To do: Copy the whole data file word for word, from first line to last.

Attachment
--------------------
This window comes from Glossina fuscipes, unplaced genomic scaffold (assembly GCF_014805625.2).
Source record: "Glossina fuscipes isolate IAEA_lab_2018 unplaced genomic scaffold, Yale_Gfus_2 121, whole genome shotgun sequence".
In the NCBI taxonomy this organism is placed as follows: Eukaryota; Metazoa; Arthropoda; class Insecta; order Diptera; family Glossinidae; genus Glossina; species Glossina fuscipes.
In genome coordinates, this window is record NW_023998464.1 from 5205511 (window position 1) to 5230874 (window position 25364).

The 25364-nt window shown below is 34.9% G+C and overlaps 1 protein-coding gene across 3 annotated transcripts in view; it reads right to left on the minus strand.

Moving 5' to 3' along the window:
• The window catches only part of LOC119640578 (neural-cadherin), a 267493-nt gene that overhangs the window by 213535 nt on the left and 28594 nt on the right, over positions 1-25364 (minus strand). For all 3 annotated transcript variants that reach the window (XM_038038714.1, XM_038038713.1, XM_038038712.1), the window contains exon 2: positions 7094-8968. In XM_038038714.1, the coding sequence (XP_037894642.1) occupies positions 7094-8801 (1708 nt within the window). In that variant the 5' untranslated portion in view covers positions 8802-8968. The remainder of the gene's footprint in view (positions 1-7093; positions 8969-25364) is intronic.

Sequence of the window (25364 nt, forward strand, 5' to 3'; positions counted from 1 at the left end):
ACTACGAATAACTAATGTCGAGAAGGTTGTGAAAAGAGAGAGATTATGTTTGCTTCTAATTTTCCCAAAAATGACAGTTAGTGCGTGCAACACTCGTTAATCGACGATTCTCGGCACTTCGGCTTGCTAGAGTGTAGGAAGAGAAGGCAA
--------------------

This window comes from Glossina fuscipes, unplaced genomic scaffold (assembly GCF_014805625.2).
Source record: "Glossina fuscipes isolate IAEA_lab_2018 unplaced genomic scaffold, Yale_Gfus_2 121, whole genome shotgun sequence".
In the NCBI taxonomy this organism is placed as follows: Eukaryota; Metazoa; Arthropoda; class Insecta; order Diptera; family Glossinidae; genus Glossina; species Glossina fuscipes.
In genome coordinates, this window is record NW_023998464.1 from 5205511 (window position 1) to 5230874 (window position 25364).

The 25364-nt window shown below is 34.9% G+C and overlaps 1 protein-coding gene across 3 annotated transcripts in view; it reads right to left on the minus strand.

Moving 5' to 3' along the window:
• The window catches only part of LOC119640578 (neural-cadherin), a 267493-nt gene that overhangs the window by 213535 nt on the left and 28594 nt on the right, over positions 1-25364 (minus strand). For all 3 annotated transcript variants that reach the window (XM_038038714.1, XM_038038713.1, XM_038038712.1), the window contains exon 2: positions 7094-8968. In XM_038038714.1, the coding sequence (XP_037894642.1) occupies positions 7094-8801 (1708 nt within the window). In that variant the 5' untranslated portion in view covers positions 8802-8968. The remainder of the gene's footprint in view (positions 1-7093; positions 8969-25364) is intronic.

Sequence of the window (25364 nt, forward strand, 5' to 3'; positions counted from 1 at the left end):
ACTACGAATAACTAATGTCGAGAAGGTTGTGAAAAGAGAGAGATTATGTTTGCTTCTAATTTTCCCAAAAATGACAGTTAGTGCGTGCAACACTCGTTAATCGACGATTCTCGGCACTTCGGCTTGCTAGAGTGTAGGAAGAGAAGGCAA